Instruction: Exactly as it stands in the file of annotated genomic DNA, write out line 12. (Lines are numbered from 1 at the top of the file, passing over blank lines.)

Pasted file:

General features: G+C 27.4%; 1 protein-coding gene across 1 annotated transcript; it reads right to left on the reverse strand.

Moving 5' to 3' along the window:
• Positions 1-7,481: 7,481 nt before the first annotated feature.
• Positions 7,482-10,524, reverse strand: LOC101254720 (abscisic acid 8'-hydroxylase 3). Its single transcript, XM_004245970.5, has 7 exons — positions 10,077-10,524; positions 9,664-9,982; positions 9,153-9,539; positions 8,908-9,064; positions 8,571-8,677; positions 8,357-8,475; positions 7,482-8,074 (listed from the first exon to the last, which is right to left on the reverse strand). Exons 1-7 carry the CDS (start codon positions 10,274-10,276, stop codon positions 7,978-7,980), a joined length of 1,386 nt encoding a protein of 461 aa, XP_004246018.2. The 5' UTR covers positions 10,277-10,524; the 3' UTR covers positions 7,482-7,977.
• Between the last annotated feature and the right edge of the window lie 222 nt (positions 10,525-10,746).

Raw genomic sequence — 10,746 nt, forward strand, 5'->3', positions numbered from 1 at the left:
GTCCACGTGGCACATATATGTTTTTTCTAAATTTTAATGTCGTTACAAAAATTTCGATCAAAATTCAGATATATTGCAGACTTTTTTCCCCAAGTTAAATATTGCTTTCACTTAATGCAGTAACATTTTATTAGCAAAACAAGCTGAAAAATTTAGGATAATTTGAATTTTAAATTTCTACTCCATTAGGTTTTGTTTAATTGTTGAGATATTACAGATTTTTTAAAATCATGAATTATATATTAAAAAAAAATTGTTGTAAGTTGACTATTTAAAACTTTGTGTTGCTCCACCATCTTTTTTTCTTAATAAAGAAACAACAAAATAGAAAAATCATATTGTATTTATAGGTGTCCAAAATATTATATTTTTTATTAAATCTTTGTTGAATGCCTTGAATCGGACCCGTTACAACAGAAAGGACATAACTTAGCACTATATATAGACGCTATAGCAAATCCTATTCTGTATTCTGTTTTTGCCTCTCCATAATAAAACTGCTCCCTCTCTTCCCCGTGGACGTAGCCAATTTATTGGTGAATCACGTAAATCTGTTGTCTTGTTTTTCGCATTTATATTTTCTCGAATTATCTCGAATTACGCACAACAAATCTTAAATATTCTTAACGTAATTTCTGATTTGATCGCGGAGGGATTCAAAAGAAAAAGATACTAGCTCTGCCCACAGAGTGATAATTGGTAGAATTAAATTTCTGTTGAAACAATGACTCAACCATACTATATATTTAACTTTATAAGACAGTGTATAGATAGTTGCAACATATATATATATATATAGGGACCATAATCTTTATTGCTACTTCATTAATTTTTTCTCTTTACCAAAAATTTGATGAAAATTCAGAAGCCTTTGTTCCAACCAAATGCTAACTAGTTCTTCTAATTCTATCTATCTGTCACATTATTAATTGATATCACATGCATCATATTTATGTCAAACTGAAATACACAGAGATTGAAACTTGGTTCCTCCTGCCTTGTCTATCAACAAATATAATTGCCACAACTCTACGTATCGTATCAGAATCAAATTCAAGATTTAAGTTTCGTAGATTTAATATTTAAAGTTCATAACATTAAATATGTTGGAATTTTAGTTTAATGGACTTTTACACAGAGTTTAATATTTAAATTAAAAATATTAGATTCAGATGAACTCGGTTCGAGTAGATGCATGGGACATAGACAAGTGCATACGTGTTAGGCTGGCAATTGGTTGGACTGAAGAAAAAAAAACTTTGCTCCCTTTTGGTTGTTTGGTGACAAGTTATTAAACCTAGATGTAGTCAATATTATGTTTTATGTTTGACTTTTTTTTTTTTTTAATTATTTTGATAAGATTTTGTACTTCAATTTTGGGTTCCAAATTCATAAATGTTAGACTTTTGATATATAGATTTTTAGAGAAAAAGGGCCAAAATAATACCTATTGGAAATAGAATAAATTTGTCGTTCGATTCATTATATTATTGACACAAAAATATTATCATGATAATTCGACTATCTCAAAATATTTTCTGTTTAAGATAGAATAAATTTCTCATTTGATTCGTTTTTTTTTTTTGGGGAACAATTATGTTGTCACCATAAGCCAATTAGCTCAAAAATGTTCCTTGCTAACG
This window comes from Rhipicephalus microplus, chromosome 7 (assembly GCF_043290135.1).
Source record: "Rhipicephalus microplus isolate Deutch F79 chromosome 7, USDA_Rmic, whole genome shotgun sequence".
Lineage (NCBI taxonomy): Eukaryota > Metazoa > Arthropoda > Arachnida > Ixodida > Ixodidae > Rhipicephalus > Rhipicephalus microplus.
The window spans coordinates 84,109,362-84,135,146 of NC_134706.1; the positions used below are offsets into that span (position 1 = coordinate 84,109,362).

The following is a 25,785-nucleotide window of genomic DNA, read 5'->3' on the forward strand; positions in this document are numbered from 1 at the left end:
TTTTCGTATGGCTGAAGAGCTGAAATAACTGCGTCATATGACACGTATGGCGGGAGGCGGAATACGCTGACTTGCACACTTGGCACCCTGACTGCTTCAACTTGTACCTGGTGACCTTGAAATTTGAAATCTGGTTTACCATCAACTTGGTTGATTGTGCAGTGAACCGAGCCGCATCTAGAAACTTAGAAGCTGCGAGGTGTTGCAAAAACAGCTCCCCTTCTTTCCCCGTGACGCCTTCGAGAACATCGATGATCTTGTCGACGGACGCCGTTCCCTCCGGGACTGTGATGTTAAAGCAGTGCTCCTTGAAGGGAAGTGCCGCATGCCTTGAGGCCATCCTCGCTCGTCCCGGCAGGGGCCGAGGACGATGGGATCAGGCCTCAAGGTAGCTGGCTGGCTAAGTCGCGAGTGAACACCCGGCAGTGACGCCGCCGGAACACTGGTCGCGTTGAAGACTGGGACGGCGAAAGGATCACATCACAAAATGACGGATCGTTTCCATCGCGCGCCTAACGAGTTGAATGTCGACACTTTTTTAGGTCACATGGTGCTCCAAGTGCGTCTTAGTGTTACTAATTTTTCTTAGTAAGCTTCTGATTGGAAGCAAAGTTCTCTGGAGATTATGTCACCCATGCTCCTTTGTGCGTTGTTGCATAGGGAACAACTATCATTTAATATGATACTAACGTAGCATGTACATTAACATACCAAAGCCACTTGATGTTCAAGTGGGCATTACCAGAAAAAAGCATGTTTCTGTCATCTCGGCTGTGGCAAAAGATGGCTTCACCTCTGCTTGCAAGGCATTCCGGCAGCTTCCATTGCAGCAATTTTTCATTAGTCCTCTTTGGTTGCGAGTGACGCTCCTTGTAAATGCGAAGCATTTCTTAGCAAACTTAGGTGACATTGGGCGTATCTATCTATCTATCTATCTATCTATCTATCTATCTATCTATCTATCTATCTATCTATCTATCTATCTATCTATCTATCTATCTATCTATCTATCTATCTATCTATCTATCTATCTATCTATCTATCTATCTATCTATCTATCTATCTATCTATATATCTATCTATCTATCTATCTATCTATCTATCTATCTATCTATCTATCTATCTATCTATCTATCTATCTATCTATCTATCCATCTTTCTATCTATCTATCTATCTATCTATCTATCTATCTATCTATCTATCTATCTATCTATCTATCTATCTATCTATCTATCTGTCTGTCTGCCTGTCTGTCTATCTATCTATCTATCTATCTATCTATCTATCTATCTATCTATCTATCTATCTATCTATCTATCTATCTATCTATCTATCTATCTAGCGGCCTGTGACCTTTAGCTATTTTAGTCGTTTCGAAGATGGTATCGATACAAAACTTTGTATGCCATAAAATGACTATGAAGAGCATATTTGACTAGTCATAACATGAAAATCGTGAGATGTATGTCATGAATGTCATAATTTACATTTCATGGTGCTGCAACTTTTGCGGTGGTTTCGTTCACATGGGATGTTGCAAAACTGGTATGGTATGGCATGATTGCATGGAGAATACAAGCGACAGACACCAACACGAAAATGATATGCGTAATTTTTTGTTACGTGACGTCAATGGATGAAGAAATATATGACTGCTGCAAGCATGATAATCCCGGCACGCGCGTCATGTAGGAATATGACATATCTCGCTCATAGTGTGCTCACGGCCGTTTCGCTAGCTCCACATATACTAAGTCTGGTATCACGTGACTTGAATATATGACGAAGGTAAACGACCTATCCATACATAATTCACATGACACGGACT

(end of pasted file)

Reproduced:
The following is a 25,785-nucleotide window of genomic DNA, read 5'->3' on the forward strand; positions in this document are numbered from 1 at the left end: